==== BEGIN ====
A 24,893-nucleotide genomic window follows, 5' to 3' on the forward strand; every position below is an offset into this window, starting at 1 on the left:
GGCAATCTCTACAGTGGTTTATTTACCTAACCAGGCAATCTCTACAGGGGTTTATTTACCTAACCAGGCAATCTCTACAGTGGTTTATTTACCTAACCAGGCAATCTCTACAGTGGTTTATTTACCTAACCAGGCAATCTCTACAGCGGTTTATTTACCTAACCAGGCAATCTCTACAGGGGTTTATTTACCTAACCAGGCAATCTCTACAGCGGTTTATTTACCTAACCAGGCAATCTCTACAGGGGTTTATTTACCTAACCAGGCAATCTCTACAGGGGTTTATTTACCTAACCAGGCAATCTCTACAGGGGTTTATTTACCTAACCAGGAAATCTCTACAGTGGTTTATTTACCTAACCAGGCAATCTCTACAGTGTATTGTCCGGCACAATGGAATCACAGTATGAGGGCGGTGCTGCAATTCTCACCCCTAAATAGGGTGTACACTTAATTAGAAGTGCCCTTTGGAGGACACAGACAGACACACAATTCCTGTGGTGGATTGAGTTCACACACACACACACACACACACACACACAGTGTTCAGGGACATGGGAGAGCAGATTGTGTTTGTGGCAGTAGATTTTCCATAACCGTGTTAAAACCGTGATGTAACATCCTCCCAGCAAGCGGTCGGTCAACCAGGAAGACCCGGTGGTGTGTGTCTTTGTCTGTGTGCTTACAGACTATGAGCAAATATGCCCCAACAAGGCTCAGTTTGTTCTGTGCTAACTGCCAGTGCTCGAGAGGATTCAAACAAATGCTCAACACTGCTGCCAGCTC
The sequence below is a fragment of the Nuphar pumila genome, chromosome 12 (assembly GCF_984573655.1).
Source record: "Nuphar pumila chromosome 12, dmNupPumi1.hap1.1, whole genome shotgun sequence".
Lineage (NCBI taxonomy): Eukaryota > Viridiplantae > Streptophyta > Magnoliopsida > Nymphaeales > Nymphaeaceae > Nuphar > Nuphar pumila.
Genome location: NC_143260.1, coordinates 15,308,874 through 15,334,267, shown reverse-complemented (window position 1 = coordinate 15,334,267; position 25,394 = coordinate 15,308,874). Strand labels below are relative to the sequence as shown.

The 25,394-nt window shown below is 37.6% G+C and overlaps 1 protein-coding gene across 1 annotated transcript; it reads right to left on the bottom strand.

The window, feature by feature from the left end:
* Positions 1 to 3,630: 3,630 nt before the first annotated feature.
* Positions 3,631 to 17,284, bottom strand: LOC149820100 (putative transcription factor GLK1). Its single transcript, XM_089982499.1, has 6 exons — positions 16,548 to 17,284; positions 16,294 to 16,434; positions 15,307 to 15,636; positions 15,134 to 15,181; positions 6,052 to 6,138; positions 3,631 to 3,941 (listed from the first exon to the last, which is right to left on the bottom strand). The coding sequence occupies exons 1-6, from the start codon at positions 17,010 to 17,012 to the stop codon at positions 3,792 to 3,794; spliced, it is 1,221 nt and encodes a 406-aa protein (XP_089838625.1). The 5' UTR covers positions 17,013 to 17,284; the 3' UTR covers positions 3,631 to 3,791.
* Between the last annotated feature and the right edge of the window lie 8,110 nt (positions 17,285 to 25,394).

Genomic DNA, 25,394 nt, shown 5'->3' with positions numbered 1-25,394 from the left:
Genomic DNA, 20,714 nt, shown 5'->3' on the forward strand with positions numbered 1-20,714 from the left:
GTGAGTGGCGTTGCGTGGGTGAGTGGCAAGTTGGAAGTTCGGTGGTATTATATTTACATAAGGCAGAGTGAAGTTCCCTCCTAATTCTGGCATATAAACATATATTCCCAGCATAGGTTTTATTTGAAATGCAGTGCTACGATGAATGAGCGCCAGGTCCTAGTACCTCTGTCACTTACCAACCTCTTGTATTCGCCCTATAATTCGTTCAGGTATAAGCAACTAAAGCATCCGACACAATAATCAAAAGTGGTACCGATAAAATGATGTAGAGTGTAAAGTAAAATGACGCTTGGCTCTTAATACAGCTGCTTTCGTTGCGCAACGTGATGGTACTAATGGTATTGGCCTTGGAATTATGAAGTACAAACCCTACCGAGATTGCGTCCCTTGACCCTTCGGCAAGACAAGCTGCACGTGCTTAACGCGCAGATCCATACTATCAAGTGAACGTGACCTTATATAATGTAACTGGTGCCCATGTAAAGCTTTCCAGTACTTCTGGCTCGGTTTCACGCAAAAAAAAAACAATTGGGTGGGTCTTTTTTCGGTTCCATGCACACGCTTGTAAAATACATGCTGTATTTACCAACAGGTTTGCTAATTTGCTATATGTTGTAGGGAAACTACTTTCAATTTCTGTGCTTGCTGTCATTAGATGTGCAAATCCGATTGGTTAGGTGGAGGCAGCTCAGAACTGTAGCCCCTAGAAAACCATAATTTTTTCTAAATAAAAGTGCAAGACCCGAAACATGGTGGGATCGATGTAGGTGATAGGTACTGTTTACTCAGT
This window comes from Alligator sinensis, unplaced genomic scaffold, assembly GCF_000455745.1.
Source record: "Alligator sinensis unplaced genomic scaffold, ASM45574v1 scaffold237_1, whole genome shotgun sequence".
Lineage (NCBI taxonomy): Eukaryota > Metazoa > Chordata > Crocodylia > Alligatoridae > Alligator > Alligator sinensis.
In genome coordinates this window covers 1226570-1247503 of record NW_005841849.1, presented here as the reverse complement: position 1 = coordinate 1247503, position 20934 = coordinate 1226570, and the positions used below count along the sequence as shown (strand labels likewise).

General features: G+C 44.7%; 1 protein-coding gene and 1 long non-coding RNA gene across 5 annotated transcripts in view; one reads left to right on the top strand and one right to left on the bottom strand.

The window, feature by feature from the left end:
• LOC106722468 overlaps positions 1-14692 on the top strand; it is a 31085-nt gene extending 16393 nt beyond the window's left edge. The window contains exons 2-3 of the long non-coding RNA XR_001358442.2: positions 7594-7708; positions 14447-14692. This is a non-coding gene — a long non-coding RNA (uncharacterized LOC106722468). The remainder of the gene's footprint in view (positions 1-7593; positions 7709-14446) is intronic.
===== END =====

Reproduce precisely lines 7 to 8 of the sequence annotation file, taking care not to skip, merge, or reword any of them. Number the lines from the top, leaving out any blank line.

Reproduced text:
The 25,394-nt window shown below is 37.6% G+C and overlaps 1 protein-coding gene across 1 annotated transcript; it reads right to left on the bottom strand.

The window, feature by feature from the left end: